Without the Parisian dealer Paul Durand-Ruel, the profoundly beautiful and revolutionary art of the Impressionists might have been forgotten in the annals of history. Thankfully, books were written differently, and the story of Impressionism’s rise to fame is illuminated through a one-of-a-kind exhibition.

Pierre-Auguste Renoir, “Dance at Bougival,” 1883, oil on canvas, digital image courtesy Philadelphia Museum of Art.

It’s hard to imagine that at one time painters such as Claude Monet, Edgar Degas, and Pierre-Auguste Renoir were part of a group of unknown artists unappreciated by the Parisian bourgeoisie. “Discovering the Impressionists: Paul Durand-Ruel and the New Painting” is currently showing at the Philadelphia Museum of Art and explores the period between 1865 and 1905, when the visionary Durand-Ruel made a decisive but risky investment in this group of painters.

Pierre-Auguste Renoir, “Portrait of Paul Durand-Ruel,” 1910, oil on canvas, digital image courtesy
Philadelphia Museum of Art.

The exhibition begins its story with Durand-Ruel’s acquisition of his family’s successful art gallery. His preference for innovative artists was clear from his early investment in Eugène Delacroix, Gustave Courbet, and Jean-François Millet  — each of whom have paintings featured in the exhibition. The narrative continues with Durand-Ruel’s discovery of the Impressionists, a group of artists that evoked a changing, modernizing world. He financed several exhibitions of Impressionist work before promoting their work in the United States. The last gallery of the exhibition features Durand-Ruel’s personal collection of Impressionist paintings and even includes a marble sculpture by Auguste Rodin.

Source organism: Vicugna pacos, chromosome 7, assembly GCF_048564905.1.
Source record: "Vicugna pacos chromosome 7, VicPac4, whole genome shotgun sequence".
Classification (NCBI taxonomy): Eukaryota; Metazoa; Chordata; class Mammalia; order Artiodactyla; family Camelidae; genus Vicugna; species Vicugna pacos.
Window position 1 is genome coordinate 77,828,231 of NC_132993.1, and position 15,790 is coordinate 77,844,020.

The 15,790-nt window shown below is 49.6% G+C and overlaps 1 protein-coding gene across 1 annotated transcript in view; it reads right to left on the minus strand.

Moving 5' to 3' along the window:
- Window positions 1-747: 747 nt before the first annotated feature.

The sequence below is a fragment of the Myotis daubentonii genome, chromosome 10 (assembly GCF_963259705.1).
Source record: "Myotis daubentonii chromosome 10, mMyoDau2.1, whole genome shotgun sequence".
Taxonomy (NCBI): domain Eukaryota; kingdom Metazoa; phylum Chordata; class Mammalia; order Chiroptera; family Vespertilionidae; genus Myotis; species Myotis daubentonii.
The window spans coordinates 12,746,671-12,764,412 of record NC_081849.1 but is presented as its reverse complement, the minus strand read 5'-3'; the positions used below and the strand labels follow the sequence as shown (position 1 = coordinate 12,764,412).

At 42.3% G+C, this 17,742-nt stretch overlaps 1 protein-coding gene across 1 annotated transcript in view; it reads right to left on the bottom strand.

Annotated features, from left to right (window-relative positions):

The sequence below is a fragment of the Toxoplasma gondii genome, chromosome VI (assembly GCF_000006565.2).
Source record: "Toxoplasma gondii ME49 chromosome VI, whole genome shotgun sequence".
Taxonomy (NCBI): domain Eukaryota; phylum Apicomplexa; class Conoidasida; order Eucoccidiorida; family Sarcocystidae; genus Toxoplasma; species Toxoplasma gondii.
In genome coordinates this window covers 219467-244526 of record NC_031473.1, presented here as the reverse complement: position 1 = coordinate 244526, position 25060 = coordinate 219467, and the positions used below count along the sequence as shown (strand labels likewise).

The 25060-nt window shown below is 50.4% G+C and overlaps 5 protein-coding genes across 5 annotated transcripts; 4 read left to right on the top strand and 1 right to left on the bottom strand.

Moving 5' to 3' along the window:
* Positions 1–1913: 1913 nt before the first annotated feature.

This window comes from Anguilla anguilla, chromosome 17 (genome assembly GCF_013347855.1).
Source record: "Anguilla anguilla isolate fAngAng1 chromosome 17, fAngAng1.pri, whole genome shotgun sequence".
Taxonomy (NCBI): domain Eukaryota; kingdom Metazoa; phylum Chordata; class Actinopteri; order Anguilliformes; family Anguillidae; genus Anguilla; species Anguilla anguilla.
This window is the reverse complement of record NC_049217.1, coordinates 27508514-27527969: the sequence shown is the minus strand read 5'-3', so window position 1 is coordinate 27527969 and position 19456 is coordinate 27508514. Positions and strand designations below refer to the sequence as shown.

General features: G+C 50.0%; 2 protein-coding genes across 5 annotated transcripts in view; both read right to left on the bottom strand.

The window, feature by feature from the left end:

Mary Stevenson Cassatt, “The Child’s Bath,” 1893, oil on canvas, digital image courtesy Philadelphia Museum of Art.

“Discovering the Impressionists: Paul Durand-Ruel and the New Painting” opened on June 24 and will be on view until September 13. The Philadelphia Museum of Art is the exhibition’s only U.S. venue.
To learn more, visit Philadelphia Museum of Art.
This article was featured in Fine Art Today, a weekly e-newsletter from Fine Art Connoisseur magazine. To start receiving Fine Art Today for free, click here.

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Andrew Webster is the former Editor of Fine Art Today and worked as an editorial and creative marketing assistant for Streamline Publishing. Andrew graduated from The University of North Carolina at Asheville with a B.A. in Art History and Ceramics. He then moved on to the University of Oregon, where he completed an M.A. in Art History. Studying under scholar Kathleen Nicholson, he completed a thesis project that investigated the peculiar practice of embedded self-portraiture within Christian imagery during the 15th and early 16th centuries in Italy.


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